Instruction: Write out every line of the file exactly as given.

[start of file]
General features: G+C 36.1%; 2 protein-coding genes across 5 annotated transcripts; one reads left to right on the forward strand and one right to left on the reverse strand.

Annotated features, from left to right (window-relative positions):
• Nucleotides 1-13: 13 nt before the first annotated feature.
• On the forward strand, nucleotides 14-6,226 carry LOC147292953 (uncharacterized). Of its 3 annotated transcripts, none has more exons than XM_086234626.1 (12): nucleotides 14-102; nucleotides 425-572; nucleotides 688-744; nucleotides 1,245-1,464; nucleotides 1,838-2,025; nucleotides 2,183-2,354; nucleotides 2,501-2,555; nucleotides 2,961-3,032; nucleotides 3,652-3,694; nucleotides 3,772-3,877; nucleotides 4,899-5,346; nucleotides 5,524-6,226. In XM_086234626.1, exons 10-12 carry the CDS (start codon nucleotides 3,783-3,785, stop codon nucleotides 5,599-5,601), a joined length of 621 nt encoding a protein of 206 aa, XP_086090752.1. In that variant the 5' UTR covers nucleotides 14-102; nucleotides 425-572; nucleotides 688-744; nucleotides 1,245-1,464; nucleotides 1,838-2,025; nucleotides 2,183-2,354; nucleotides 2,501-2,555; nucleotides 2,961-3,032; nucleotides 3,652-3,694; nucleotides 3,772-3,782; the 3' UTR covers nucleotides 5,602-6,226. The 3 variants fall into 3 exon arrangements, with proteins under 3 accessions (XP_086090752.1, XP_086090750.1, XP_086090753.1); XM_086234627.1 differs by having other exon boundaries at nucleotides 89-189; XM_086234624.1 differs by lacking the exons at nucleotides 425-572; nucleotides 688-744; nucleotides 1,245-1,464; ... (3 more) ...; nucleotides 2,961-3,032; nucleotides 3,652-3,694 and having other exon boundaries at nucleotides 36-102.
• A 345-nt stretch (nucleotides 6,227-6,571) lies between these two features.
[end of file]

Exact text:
General features: G+C 36.1%; 2 protein-coding genes across 5 annotated transcripts; one reads left to right on the forward strand and one right to left on the reverse strand.

Annotated features, from left to right (window-relative positions):
• Nucleotides 1-13: 13 nt before the first annotated feature.
• On the forward strand, nucleotides 14-6,226 carry LOC147292953 (uncharacterized). Of its 3 annotated transcripts, none has more exons than XM_086234626.1 (12): nucleotides 14-102; nucleotides 425-572; nucleotides 688-744; nucleotides 1,245-1,464; nucleotides 1,838-2,025; nucleotides 2,183-2,354; nucleotides 2,501-2,555; nucleotides 2,961-3,032; nucleotides 3,652-3,694; nucleotides 3,772-3,877; nucleotides 4,899-5,346; nucleotides 5,524-6,226. In XM_086234626.1, exons 10-12 carry the CDS (start codon nucleotides 3,783-3,785, stop codon nucleotides 5,599-5,601), a joined length of 621 nt encoding a protein of 206 aa, XP_086090752.1. In that variant the 5' UTR covers nucleotides 14-102; nucleotides 425-572; nucleotides 688-744; nucleotides 1,245-1,464; nucleotides 1,838-2,025; nucleotides 2,183-2,354; nucleotides 2,501-2,555; nucleotides 2,961-3,032; nucleotides 3,652-3,694; nucleotides 3,772-3,782; the 3' UTR covers nucleotides 5,602-6,226. The 3 variants fall into 3 exon arrangements, with proteins under 3 accessions (XP_086090752.1, XP_086090750.1, XP_086090753.1); XM_086234627.1 differs by having other exon boundaries at nucleotides 89-189; XM_086234624.1 differs by lacking the exons at nucleotides 425-572; nucleotides 688-744; nucleotides 1,245-1,464; ... (3 more) ...; nucleotides 2,961-3,032; nucleotides 3,652-3,694 and having other exon boundaries at nucleotides 36-102.
• A 345-nt stretch (nucleotides 6,227-6,571) lies between these two features.